Kent Wascom’s The Blood of Heaven

The Blood of Heaven, by Kent Wascom, Atlantic Books, RRP£14.99/Grove Press, RRP$25, 456 pages

Kent Wascom’s brutal bildungsroman starts in 1861 as the state of Louisiana celebrates its secession from the no-longer United States. That Angel Woolsack – the vicious, compelling narrator of this sprawling debut – marks his own jubilation by pissing blood down on to the cheering crowds below his window offers a warning to the reader who may be faint of heart. Abandon hope, all ye who enter here, for The Blood of Heaven is a tale of fire and brimstone, the ballad of a man, and a nation, forged in a crucible of suffering.

Half a century ago, novels of America’s frontier stressed glory rather than squalor; Cormac McCarthy changed all that. Blood Meridian, published in 1985, still stands as a towering monument of the revisionist western, its language stark yet biblical, its violence unflinching. At least at the outset, a parallel could be drawn between the unnamed protagonist of McCarthy’s novel and Angel, also a teenage runaway with a penchant for savagery. Like McCarthy, Wascom seeks to show that the Founding Fathers’ dream of a nation conceived in liberty might look very different from the idyll imagined in 1776.

 Angel is an old man in 1861; after the prologue the novel becomes a recollection of his early days, just 30 years after the revolution, when the states that would become Louisiana and Florida were still fought over by the French and the Spanish, and when Americans themselves argued over just what might constitute their country. Those arguments were bloody ones, and Angel threw himself into them. “I have been the instrument: killer and conduit elite. I have rendered man, woman, and child unto the Lord with shot, stick, knife, hanging rope, and broken glass, but I have delivered many more with the voice I keep coiled down deep in my withered throat, and with such expedience as would make the crashing bullet weep and the knife blade, imperceptible in its sharpness, strike dull.”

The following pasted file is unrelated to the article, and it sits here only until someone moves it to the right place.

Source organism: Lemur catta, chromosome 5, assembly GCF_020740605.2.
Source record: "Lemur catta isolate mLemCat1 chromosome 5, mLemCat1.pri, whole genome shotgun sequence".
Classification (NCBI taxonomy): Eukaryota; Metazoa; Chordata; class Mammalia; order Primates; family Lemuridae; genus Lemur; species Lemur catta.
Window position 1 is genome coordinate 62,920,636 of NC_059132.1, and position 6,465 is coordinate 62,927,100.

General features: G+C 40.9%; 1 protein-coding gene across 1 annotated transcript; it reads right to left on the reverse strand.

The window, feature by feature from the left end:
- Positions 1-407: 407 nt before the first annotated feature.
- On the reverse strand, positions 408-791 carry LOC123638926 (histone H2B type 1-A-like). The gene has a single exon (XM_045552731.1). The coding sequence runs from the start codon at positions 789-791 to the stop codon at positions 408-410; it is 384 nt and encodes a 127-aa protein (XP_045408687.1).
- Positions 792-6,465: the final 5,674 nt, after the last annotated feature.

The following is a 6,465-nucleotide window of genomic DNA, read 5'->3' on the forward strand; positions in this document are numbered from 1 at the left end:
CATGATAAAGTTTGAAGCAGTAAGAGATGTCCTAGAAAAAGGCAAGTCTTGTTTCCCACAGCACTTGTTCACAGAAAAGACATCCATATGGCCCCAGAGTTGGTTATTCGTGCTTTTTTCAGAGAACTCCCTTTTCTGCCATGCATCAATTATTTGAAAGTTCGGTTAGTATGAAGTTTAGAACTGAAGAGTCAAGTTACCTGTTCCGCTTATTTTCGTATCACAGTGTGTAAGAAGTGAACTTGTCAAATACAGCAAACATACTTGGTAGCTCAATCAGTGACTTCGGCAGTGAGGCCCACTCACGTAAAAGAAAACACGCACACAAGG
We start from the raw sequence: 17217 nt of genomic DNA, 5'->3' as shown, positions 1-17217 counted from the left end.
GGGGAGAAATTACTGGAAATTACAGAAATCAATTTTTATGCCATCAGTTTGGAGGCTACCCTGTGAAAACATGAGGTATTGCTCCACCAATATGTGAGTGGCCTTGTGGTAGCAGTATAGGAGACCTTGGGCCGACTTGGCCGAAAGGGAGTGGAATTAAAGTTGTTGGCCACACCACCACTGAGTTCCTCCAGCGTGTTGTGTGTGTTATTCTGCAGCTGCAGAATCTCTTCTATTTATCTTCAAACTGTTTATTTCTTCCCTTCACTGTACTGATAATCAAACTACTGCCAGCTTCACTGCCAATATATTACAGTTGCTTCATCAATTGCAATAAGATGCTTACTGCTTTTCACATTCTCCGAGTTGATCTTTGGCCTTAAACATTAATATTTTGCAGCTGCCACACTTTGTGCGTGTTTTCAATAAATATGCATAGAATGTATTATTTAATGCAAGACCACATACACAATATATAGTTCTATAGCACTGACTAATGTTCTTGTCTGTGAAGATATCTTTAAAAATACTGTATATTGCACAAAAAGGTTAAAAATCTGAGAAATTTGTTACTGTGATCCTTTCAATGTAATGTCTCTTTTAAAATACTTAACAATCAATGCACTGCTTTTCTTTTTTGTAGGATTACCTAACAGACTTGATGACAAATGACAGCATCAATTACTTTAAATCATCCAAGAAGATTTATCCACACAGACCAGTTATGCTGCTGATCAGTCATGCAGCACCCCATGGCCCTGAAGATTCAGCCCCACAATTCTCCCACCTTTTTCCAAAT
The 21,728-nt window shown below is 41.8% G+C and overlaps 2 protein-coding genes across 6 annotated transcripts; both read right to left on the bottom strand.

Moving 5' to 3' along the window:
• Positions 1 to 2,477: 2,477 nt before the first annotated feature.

Angel is the son of a holy-roller preacher, the source both of his florid language and his withered throat: as a boy he was made to suck live coals for punishment. The rococo clang of his narration – particularly the inventive swearing – also brings to mind David Milch’s much-missed HBO series, Deadwood. And, as in Deadwood, there really is no respite from cruelty and gore in this long gallop of a book in which throats are shot out, eyeballs hang from their sockets and children poison themselves sucking lead shot. The words crack out at a furious pace, yet the story meanders as Angel seeks his fortune with the Kemper brothers, Sam and Reuben who carve out a living among the contested ground of what was then called West Florida.

The Kempers can be found in the history books as can several others: Aaron Burr, Thomas Jefferson’s disgraced vice-president, best-known for his fatal duel with Alexander Hamilton; and General Wilkinson, governor of the Louisiana Territory. This isn’t a novel to read if you’re seeking factual enlightenment: it can be a rough, confusing ride. But Wascom is able to create an eerie bond between America’s past and its present. “You have to win and win again. That is the American way of war: you have to win forever.”

Wise words from an author who is still only 27. It is his conjuring of Angel’s voice that carries the reader through to the end – for this is a novel that could lose 100 pages and not suffer. I wished, too, that Red Kate, Angel’s beloved, didn’t follow the whore-with-a-heart-of-gold trope so closely.

Or rather, I wished that right until the end of the novel, where Wascom effects a masterly reversal. And its portrait of slavery, “the only way a man without standing can make his way in this world”, is pitilessly exact: the blood of heaven that runs like a dreadful river under the history of a still-divided nation.